Tag Archives: 1984

Video: Michael Jackson’s Hair Catches Fire in 1984 Pepsi Commercial

This is the never-before-seen video from the January 27, 1984 Pepsi Commercial where Michael Jackson’s hair caught on fire. This footage was released today, and I’m pretty sure it’s the first time anyone has seen the video footage of the horrific pyrotechnics accident that caused second and third degree burns on Michael Jackson’s head and scalp.

Sources close to Jackson have claimed he was never the same after the 1984 accident.

One said: “His personality totally changed after that incident as drugs began to influence his life.

“He was 25 and full of life before then but after that everything changed. (TheSun.co.uk)

Michael Jackson's Hair Caught Fire During the Filming of a 1984 Pepsi Commercial
Michael Jackson's Hair Caught Fire During the Filming of a 1984 Pepsi Commercial

Apparently this was the event that also led to Michael’s use of painkillers. Of course, after reading many of the news stories from the past few weeks, we all know that painkillers became an addiction for Michael. And that’s a shame. I wonder how the last 25 years would have gone for him if this accident had never happened.

The mystery surrounding Michael’s life, death and use of prescription drugs grows by the day. Here is a link to some exclusive pictures of Michael’s legs in 2002: ABC News. In these photos, you can see a terrible wound on Michael’s lower leg as well as multiple puncture points from IV needles. Jeez. This man had it rough. I’m glad he is in a better place and no longer in pain.

Aldous Huxley vs. George Orwell

I saw this the other day, and I thought it was very insightful (maybe even inciteful). There’s plenty more posts you can find here, but I wanted to draw your attention to the comparison between Aldous Huxley, author of Brave New World, and George Orwell, author of Nineteen Eighty-Four. The title of this animated lesson is Amusing Ourselves to Death, and it was created by Stuart McMillen, May 2009. Here is the content from the picture linked above:

What Orwell feared were those who would ban books.
What Huxley feared was that there would be no reason to ban a book, for there would be no one who would want to read one.

Orwell feared those who would deprive us of information.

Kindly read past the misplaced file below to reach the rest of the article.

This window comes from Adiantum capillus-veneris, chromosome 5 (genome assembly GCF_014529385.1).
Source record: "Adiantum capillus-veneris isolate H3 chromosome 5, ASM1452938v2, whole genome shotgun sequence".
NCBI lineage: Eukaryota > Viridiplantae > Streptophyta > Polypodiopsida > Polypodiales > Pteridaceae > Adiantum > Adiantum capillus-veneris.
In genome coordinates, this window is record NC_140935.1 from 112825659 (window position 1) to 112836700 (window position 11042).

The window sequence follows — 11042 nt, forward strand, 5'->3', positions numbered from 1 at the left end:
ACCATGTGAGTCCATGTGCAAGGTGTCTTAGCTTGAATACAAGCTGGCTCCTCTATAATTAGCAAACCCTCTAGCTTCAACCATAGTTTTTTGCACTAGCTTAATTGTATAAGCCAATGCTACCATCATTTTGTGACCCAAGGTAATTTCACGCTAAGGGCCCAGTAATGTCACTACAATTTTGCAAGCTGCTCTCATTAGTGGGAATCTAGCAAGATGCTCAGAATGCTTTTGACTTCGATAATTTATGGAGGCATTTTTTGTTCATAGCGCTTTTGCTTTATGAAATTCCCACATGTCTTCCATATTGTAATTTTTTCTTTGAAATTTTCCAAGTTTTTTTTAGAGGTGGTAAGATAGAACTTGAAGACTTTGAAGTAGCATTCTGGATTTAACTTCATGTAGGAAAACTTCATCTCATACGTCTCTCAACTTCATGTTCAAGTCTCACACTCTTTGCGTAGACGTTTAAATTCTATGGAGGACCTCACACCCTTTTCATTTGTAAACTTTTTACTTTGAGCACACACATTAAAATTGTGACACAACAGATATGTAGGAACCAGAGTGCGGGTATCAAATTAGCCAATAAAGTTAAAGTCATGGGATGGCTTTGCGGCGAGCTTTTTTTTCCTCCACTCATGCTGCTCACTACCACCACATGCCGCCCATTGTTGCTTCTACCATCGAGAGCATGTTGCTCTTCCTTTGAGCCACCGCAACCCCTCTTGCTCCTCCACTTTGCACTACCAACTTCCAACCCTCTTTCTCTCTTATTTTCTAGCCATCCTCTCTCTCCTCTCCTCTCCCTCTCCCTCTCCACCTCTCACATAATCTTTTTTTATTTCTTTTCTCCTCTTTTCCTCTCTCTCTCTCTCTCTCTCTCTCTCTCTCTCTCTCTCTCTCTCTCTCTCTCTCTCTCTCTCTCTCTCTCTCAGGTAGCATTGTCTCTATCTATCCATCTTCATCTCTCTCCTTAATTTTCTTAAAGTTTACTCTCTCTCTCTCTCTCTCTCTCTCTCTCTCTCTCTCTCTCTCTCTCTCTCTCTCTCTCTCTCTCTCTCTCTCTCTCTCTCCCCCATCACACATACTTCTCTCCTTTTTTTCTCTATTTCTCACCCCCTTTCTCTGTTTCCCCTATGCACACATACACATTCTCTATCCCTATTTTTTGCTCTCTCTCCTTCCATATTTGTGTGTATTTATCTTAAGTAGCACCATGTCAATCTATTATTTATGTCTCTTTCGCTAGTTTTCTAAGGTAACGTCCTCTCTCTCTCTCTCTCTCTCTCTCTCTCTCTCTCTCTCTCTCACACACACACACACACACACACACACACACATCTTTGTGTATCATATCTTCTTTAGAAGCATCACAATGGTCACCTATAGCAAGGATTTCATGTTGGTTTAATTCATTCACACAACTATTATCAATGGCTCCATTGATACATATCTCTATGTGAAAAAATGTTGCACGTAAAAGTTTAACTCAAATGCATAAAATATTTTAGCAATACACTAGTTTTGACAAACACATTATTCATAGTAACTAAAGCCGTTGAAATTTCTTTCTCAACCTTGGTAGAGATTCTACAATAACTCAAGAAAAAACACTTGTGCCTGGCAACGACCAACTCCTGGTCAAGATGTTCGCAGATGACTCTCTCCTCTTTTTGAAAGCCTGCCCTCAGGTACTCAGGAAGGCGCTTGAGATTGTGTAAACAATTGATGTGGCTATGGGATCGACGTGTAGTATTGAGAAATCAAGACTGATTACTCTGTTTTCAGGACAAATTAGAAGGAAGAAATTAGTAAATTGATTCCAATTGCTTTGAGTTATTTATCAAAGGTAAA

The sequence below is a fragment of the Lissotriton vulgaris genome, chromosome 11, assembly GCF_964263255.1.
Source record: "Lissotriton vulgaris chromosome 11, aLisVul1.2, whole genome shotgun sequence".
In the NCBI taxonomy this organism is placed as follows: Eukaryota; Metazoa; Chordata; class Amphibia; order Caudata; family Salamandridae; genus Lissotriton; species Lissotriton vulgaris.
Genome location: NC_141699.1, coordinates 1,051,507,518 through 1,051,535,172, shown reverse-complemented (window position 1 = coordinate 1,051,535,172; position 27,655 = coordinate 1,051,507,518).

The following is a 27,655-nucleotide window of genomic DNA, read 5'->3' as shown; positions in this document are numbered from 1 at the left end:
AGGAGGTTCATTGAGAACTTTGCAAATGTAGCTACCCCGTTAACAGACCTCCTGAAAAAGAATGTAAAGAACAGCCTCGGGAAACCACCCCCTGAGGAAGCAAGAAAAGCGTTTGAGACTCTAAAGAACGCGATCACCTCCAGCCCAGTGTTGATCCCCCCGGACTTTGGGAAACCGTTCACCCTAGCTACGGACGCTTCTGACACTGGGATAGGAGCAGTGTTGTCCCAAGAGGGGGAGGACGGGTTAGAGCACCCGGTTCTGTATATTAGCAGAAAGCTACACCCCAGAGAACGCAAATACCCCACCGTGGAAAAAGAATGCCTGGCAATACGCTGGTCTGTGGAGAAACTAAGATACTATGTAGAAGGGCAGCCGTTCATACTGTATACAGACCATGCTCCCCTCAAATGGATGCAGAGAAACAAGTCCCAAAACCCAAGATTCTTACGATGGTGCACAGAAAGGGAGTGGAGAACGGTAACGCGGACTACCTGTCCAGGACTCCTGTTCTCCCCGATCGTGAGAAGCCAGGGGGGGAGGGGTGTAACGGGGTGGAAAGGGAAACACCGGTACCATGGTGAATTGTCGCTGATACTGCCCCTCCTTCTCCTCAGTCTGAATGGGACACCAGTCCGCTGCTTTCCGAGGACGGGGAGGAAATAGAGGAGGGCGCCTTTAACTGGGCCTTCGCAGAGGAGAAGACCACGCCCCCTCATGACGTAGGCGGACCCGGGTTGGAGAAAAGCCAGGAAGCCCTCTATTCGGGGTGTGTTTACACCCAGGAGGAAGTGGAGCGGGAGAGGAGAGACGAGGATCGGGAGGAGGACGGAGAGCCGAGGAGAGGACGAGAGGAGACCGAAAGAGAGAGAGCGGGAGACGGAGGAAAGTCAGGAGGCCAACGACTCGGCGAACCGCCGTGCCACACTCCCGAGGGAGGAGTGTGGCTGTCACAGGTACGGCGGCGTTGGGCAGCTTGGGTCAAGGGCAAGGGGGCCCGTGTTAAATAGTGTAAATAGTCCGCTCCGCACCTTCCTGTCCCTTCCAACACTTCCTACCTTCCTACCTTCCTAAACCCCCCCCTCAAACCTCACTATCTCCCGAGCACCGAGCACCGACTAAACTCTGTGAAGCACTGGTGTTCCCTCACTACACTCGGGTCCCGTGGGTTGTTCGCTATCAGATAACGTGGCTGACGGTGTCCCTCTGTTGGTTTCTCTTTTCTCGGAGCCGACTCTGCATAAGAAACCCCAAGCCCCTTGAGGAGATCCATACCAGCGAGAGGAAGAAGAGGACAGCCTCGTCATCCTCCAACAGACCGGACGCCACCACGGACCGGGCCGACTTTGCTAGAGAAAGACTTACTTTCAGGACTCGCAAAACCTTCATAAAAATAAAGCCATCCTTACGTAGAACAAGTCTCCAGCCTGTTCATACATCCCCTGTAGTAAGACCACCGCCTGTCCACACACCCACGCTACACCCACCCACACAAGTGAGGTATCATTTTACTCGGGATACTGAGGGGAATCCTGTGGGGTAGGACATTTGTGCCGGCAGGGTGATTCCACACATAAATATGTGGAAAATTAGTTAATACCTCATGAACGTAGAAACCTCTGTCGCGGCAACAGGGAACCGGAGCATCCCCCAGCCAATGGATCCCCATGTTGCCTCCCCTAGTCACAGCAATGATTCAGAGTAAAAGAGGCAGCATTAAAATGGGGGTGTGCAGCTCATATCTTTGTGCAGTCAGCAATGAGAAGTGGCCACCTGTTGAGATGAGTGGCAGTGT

Huxley feared those who would give us so much that we would be reduced to passivity and egotism.

Orwell feared the truth would be concealed from us.
Huxley feared the truth would be drowned in a sea of irrelevance.

Orwell feared we would become a captive culture.
Huxley feared we would become a trivial culture, preoccupied with some equivalent of the feelies, the orgy porgy and the centrifugal bumblepuppy.

As Huxley remarked in Brave New World Revisited the Civil Libertarians and Rationalists who are ever on the alert to oppose tyranny “failed to take into account man’s almost infinite appetite for distractions.”

In Nineteen Eighty-Four, people are controlled by inflicting pain.
In Brave New World, people are controlled by inflicting pleasure.

In short, Orwell feared that what we hate will ruin us.
Huxley feared that what we love will ruin us.

[Note: All words from “Amusing Ourselves to Death: Public Discourse in the Age of Show Business” by Neil Postman…A book about the possibility that Huxley, not Orwell, was right.]

How about that? I’m not sure if any of this is really what Huxley or Orwell believed or feared, but it sure makes me wonder about our generation – all the information we have at our fingertips, how we are controlled by pleasure, how we are focused on the most irrelevant things, etc…

Just the other day I was wondering about whether or not the internet and all of these cool tech gadgets have made a positive impact on our society as a whole. After arguing with myself for a while, I really think there is a strong debate on both sides. But in the end, I believe many of the advancements in technology have really just created a pervasive loneliness for millions of Americans. Personally, I have enjoyed many high-tech gadjets. I really liked video games when I was a kid. And I freaking loved my Sony Walkman. And I thought my Gateway2000 computer was so cool in 1998. I think if the internet had never come along, I’d be perfectly content with my family, a Sony Walkman and a fishing pole. Family, Music, Outdoors. Those are my favorite things. I dunno. Just something to think about.